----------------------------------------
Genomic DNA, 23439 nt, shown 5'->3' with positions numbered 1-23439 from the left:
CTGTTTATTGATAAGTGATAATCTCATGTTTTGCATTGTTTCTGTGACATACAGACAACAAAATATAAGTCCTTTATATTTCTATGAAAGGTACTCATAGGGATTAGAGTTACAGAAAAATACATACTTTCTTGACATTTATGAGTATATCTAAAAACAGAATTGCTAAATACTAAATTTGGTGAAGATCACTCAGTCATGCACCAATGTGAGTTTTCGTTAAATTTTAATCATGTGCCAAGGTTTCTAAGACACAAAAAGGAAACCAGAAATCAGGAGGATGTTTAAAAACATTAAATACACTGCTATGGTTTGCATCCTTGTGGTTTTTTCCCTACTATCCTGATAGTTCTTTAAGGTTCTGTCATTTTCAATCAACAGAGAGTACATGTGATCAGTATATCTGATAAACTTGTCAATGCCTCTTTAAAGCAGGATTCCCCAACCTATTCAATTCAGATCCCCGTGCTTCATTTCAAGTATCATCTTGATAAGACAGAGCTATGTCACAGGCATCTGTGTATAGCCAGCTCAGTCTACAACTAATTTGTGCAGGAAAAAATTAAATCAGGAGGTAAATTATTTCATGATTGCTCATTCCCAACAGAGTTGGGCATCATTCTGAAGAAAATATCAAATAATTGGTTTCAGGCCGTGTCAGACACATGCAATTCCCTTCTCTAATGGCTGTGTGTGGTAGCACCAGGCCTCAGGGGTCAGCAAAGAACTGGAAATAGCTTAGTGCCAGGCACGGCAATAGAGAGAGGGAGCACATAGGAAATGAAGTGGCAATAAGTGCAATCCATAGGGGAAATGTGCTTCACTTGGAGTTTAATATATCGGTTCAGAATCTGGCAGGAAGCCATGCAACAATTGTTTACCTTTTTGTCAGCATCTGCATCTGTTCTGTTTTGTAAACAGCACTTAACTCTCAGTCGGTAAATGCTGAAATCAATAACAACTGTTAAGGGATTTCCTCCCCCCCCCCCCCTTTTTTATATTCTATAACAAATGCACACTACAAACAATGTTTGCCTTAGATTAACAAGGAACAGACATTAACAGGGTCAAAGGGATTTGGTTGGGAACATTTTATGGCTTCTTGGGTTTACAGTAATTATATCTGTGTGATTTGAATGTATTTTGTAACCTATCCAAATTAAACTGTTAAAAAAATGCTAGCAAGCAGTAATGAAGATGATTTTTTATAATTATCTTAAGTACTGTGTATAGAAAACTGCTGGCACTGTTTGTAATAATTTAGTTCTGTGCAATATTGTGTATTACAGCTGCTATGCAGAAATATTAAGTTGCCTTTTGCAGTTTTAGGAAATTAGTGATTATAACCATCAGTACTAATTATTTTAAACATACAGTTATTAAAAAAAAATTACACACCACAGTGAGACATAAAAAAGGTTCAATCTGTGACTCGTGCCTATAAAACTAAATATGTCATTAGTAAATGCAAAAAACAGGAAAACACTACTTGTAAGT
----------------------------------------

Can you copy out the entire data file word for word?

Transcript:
Genomic DNA, 23439 nt, shown 5'->3' with positions numbered 1-23439 from the left:
CTGTTTATTGATAAGTGATAATCTCATGTTTTGCATTGTTTCTGTGACATACAGACAACAAAATATAAGTCCTTTATATTTCTATGAAAGGTACTCATAGGGATTAGAGTTACAGAAAAATACATACTTTCTTGACATTTATGAGTATATCTAAAAACAGAATTGCTAAATACTAAATTTGGTGAAGATCACTCAGTCATGCACCAATGTGAGTTTTCGTTAAATTTTAATCATGTGCCAAGGTTTCTAAGACACAAAAAGGAAACCAGAAATCAGGAGGATGTTTAAAAACATTAAATACACTGCTATGGTTTGCATCCTTGTGGTTTTTTCCCTACTATCCTGATAGTTCTTTAAGGTTCTGTCATTTTCAATCAACAGAGAGTACATGTGATCAGTATATCTGATAAACTTGTCAATGCCTCTTTAAAGCAGGATTCCCCAACCTATTCAATTCAGATCCCCGTGCTTCATTTCAAGTATCATCTTGATAAGACAGAGCTATGTCACAGGCATCTGTGTATAGCCAGCTCAGTCTACAACTAATTTGTGCAGGAAAAAATTAAATCAGGAGGTAAATTATTTCATGATTGCTCATTCCCAACAGAGTTGGGCATCATTCTGAAGAAAATATCAAATAATTGGTTTCAGGCCGTGTCAGACACATGCAATTCCCTTCTCTAATGGCTGTGTGTGGTAGCACCAGGCCTCAGGGGTCAGCAAAGAACTGGAAATAGCTTAGTGCCAGGCACGGCAATAGAGAGAGGGAGCACATAGGAAATGAAGTGGCAATAAGTGCAATCCATAGGGGAAATGTGCTTCACTTGGAGTTTAATATATCGGTTCAGAATCTGGCAGGAAGCCATGCAACAATTGTTTACCTTTTTGTCAGCATCTGCATCTGTTCTGTTTTGTAAACAGCACTTAACTCTCAGTCGGTAAATGCTGAAATCAATAACAACTGTTAAGGGATTTCCTCCCCCCCCCCCCCTTTTTTATATTCTATAACAAATGCACACTACAAACAATGTTTGCCTTAGATTAACAAGGAACAGACATTAACAGGGTCAAAGGGATTTGGTTGGGAACATTTTATGGCTTCTTGGGTTTACAGTAATTATATCTGTGTGATTTGAATGTATTTTGTAACCTATCCAAATTAAACTGTTAAAAAAATGCTAGCAAGCAGTAATGAAGATGATTTTTTATAATTATCTTAAGTACTGTGTATAGAAAACTGCTGGCACTGTTTGTAATAATTTAGTTCTGTGCAATATTGTGTATTACAGCTGCTATGCAGAAATATTAAGTTGCCTTTTGCAGTTTTAGGAAATTAGTGATTATAACCATCAGTACTAATTATTTTAAACATACAGTTATTAAAAAAAAATTACACACCACAGTGAGACATAAAAAAGGTTCAATCTGTGACTCGTGCCTATAAAACTAAATATGTCATTAGTAAATGCAAAAAACAGGAAAACACTACTTGTAAGT